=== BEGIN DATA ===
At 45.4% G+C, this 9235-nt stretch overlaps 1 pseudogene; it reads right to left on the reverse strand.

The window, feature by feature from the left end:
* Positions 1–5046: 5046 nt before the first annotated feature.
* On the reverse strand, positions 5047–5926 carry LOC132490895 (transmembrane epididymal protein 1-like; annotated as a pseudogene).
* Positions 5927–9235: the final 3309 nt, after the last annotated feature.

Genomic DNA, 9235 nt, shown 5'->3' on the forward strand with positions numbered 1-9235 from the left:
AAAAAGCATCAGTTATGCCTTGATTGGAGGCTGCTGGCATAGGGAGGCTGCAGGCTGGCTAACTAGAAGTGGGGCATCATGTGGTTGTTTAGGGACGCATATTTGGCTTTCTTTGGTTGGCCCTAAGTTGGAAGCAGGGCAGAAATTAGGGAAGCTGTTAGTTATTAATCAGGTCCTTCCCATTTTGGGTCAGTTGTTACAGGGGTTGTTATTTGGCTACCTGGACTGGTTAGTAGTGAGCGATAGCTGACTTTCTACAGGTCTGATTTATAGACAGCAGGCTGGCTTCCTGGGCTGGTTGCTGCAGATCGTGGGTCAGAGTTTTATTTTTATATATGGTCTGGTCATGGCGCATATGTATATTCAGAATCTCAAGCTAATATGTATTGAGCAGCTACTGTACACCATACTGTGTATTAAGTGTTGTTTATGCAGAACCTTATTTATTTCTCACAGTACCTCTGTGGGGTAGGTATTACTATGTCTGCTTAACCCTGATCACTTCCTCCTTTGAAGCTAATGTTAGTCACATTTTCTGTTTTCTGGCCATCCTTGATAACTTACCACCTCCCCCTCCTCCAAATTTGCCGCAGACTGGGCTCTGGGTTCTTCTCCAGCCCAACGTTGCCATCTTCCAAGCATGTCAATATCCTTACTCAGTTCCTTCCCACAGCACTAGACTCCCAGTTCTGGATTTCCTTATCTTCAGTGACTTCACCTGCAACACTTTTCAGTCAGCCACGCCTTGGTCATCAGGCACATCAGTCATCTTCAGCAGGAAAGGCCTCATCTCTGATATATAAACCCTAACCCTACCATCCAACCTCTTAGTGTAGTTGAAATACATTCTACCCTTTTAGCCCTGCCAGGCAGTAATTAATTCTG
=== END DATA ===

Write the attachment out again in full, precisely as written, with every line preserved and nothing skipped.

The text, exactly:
At 45.4% G+C, this 9235-nt stretch overlaps 1 pseudogene; it reads right to left on the reverse strand.

The window, feature by feature from the left end:
* Positions 1–5046: 5046 nt before the first annotated feature.
* On the reverse strand, positions 5047–5926 carry LOC132490895 (transmembrane epididymal protein 1-like; annotated as a pseudogene).
* Positions 5927–9235: the final 3309 nt, after the last annotated feature.

Genomic DNA, 9235 nt, shown 5'->3' on the forward strand with positions numbered 1-9235 from the left:
AAAAAGCATCAGTTATGCCTTGATTGGAGGCTGCTGGCATAGGGAGGCTGCAGGCTGGCTAACTAGAAGTGGGGCATCATGTGGTTGTTTAGGGACGCATATTTGGCTTTCTTTGGTTGGCCCTAAGTTGGAAGCAGGGCAGAAATTAGGGAAGCTGTTAGTTATTAATCAGGTCCTTCCCATTTTGGGTCAGTTGTTACAGGGGTTGTTATTTGGCTACCTGGACTGGTTAGTAGTGAGCGATAGCTGACTTTCTACAGGTCTGATTTATAGACAGCAGGCTGGCTTCCTGGGCTGGTTGCTGCAGATCGTGGGTCAGAGTTTTATTTTTATATATGGTCTGGTCATGGCGCATATGTATATTCAGAATCTCAAGCTAATATGTATTGAGCAGCTACTGTACACCATACTGTGTATTAAGTGTTGTTTATGCAGAACCTTATTTATTTCTCACAGTACCTCTGTGGGGTAGGTATTACTATGTCTGCTTAACCCTGATCACTTCCTCCTTTGAAGCTAATGTTAGTCACATTTTCTGTTTTCTGGCCATCCTTGATAACTTACCACCTCCCCCTCCTCCAAATTTGCCGCAGACTGGGCTCTGGGTTCTTCTCCAGCCCAACGTTGCCATCTTCCAAGCATGTCAATATCCTTACTCAGTTCCTTCCCACAGCACTAGACTCCCAGTTCTGGATTTCCTTATCTTCAGTGACTTCACCTGCAACACTTTTCAGTCAGCCACGCCTTGGTCATCAGGCACATCAGTCATCTTCAGCAGGAAAGGCCTCATCTCTGATATATAAACCCTAACCCTACCATCCAACCTCTTAGTGTAGTTGAAATACATTCTACCCTTTTAGCCCTGCCAGGCAGTAATTAATTCTG